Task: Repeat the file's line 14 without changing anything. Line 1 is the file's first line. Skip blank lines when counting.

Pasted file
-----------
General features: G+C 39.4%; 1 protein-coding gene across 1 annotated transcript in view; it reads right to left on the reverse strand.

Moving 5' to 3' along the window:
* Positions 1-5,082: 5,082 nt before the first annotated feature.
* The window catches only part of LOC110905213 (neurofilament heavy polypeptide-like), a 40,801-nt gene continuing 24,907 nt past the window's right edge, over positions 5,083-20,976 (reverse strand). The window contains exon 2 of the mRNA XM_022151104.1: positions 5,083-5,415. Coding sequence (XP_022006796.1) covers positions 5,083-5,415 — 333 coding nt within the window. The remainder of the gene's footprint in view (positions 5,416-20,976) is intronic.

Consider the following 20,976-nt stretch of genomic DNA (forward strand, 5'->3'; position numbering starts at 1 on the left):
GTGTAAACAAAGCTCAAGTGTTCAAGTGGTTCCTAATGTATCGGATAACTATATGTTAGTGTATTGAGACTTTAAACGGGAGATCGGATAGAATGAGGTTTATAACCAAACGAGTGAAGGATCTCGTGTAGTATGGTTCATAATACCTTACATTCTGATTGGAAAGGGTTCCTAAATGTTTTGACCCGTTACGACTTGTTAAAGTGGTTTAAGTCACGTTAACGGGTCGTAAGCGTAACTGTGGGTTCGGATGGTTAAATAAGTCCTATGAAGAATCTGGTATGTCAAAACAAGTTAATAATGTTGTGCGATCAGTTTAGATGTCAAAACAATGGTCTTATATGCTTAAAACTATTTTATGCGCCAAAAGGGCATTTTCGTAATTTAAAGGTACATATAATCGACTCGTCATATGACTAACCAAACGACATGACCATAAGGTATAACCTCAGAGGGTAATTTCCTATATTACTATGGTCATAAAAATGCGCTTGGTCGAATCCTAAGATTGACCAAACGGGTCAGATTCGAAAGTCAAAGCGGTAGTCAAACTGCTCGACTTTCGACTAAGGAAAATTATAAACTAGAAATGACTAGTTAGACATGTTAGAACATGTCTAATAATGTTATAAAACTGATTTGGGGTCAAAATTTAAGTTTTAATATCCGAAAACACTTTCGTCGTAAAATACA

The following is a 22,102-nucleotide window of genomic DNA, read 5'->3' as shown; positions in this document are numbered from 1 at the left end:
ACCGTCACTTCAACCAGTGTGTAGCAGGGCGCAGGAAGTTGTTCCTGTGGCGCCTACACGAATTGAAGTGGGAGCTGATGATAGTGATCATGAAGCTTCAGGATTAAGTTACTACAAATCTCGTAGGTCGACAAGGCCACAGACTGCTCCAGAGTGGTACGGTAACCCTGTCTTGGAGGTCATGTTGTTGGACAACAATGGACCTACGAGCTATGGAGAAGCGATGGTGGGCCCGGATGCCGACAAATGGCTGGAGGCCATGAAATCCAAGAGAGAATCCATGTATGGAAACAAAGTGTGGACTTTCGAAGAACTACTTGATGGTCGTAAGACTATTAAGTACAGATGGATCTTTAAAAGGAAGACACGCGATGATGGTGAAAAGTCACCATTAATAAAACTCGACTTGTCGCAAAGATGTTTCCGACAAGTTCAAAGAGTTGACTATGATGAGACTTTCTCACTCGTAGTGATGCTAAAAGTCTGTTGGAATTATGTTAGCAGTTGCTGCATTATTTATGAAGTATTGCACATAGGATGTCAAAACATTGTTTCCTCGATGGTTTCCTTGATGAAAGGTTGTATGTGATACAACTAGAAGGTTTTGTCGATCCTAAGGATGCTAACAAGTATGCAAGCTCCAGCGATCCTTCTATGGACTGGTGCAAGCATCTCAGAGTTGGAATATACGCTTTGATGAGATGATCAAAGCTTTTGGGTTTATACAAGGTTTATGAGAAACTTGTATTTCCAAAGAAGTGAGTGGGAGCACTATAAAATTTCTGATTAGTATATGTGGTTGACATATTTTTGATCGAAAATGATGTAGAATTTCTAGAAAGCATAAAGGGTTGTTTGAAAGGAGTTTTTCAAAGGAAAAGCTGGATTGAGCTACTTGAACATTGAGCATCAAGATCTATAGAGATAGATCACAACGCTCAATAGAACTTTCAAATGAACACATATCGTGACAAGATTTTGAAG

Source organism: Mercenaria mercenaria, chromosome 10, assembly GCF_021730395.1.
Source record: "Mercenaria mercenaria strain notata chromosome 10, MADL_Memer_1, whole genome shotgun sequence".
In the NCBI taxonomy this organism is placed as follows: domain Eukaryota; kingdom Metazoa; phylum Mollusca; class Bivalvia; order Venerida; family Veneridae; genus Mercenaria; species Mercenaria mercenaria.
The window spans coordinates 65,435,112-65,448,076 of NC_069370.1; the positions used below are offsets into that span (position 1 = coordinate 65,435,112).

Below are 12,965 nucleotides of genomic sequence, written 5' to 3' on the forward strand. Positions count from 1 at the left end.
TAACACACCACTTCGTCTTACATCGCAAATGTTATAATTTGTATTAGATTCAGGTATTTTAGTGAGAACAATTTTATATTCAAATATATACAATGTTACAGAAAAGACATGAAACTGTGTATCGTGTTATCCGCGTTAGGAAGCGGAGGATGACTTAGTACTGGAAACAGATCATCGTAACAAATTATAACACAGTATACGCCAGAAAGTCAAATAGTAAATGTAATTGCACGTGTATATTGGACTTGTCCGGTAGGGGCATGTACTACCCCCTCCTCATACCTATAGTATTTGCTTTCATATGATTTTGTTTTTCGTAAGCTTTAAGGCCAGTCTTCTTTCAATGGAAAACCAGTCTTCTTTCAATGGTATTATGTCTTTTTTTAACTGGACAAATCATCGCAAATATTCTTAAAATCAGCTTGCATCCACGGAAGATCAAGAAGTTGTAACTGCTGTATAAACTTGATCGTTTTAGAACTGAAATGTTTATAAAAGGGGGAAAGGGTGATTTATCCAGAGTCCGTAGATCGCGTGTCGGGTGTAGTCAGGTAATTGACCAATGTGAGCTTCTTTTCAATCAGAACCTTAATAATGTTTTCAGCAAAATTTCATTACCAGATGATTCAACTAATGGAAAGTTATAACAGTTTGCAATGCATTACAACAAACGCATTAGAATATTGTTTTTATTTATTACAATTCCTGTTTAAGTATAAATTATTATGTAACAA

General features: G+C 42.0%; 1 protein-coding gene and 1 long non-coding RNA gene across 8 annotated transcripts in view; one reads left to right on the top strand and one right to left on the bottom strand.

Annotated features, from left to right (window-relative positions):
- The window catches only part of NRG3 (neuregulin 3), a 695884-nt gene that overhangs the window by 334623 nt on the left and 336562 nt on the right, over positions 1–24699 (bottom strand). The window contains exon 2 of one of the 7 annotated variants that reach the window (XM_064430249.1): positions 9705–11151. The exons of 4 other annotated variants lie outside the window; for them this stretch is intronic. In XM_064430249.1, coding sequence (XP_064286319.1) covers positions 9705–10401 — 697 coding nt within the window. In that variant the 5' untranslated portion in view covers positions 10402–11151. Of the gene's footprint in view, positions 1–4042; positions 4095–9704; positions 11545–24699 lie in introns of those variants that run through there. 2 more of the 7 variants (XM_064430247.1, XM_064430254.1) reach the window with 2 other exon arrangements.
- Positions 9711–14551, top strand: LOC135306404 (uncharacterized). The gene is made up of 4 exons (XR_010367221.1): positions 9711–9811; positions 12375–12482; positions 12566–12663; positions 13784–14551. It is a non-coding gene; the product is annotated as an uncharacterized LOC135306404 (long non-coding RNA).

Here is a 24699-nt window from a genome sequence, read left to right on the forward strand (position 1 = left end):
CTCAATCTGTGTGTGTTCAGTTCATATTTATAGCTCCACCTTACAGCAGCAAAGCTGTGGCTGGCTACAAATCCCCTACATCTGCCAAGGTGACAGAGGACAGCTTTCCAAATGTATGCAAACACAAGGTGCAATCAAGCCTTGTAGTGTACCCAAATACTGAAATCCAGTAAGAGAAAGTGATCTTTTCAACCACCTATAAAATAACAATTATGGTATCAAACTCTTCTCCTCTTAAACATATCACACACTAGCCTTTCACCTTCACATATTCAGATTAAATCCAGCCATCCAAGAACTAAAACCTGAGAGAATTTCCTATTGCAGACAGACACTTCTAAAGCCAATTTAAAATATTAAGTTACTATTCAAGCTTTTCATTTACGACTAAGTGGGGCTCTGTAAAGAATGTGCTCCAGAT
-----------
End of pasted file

TAACACACCACTTCGTCTTACATCGCAAATGTTATAATTTGTATTAGATTCAGGTATTTTAGTGAGAACAATTTTATATTCAAATATATACAATGTTACAGAAAAGACATGAAACTGTGTATCGTGTTATCCGCGTTAGGAAGCGGAGGATGACTTAGTACTGGAAACAGATCATCGTAACAAATTATAACACAGTATACGCCAGAAAGTCAAATAGTAAATGTAATTGCACGTGTATATTGGACTTGTCCGGTAGGGGCATGTACTACCCCCTCCTCATACCTATAGTATTTGCTTTCATATGATTTTGTTTTTCGTAAGCTTTAAGGCCAGTCTTCTTTCAATGGAAAACCAGTCTTCTTTCAATGGTATTATGTCTTTTTTTAACTGGACAAATCATCGCAAATATTCTTAAAATCAGCTTGCATCCACGGAAGATCAAGAAGTTGTAACTGCTGTATAAACTTGATCGTTTTAGAACTGAAATGTTTATAAAAGGGGGAAAGGGTGATTTATCCAGAGTCCGTAGATCGCGTGTCGGGTGTAGTCAGGTAATTGACCAATGTGAGCTTCTTTTCAATCAGAACCTTAATAATGTTTTCAGCAAAATTTCATTACCAGATGATTCAACTAATGGAAAGTTATAACAGTTTGCAATGCATTACAACAAACGCATTAGAATATTGTTTTTATTTATTACAATTCCTGTTTAAGTATAAATTATTATGTAACAA